Since the first cases of AIDS were identified in 1981, more than 30 million people have died from AIDS. An estimated 1.7 million people died as a result of AIDS in 2011 alone.

      Although there is no cure for AIDS, HIV infection can be prevented, and those living with HIV can take antiretroviral drugs to prevent or delay the onset of AIDS. However, in many countries across the world access to prevention and treatment services is limited. Global leaders have pledged to work towards universal access to HIV prevention and care, so that millions of deaths can be averted.

      How is AIDS treated?

      HIV TreatmentAntiretroviral treatment can significantly prolong the lives of people living with HIV. Modern combination therapy is highly effective and someone with HIV who is taking treatment could live for the rest of their life without developing AIDS.

      An AIDS diagnosis does not necessarily equate to a death sentence. Many people can still benefit from starting antiretroviral therapy even once they have developed an AIDS defining illness. Better treatment and prevention for opportunistic infections have also helped to improve the quality and length of life for those diagnosed with AIDS.

      Treating some opportunistic infections is easier than others. Infections such as herpes zoster and candidiasis of the mouth, throat or vagina, can be managed effectively in most environments. On the other hand, more complex infections such as toxoplasmosis, need advanced medical equipment and infrastructure, which are lacking in many resource-poor areas.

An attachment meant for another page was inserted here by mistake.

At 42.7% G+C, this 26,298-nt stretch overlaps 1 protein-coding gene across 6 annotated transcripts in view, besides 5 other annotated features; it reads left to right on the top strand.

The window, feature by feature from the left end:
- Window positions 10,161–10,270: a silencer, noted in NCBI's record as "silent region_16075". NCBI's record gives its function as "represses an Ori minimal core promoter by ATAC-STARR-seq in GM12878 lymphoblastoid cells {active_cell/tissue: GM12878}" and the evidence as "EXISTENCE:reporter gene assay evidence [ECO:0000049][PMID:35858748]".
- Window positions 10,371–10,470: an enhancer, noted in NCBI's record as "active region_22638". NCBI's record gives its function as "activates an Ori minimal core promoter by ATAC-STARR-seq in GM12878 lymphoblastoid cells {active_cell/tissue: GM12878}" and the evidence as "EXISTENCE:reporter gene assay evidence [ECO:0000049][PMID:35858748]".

It is also important that treatment is provided for AIDS related pain, which is experienced by almost all people in the very advanced stages of HIV infection.

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    • Jordyn Jones AUSTRALIA
      • about 1 year ago

      Queensland is extremely outdated in its response to achieving equality for minority communities. QAHC is an invaluable service to the LGBTI communities, providing real solutions for the distinct issues LGBTI communities face, and improving their quality of life.

      REPORT THIS COMMENT:
    • Michael Goodall AUSTRALIA
      • about 1 year ago

      I am a homosexual male living with HIV

      REPORT THIS COMMENT:
    • paul sargaison AUSTRALIA
      • about 1 year ago

      This is such an important service and without it we could be looking at an epidemic

      REPORT THIS COMMENT:
    • Carol Minter MACKAY, AUSTRALIA
      • over 1 year ago

      Our Government has sold us out!

      REPORT THIS COMMENT: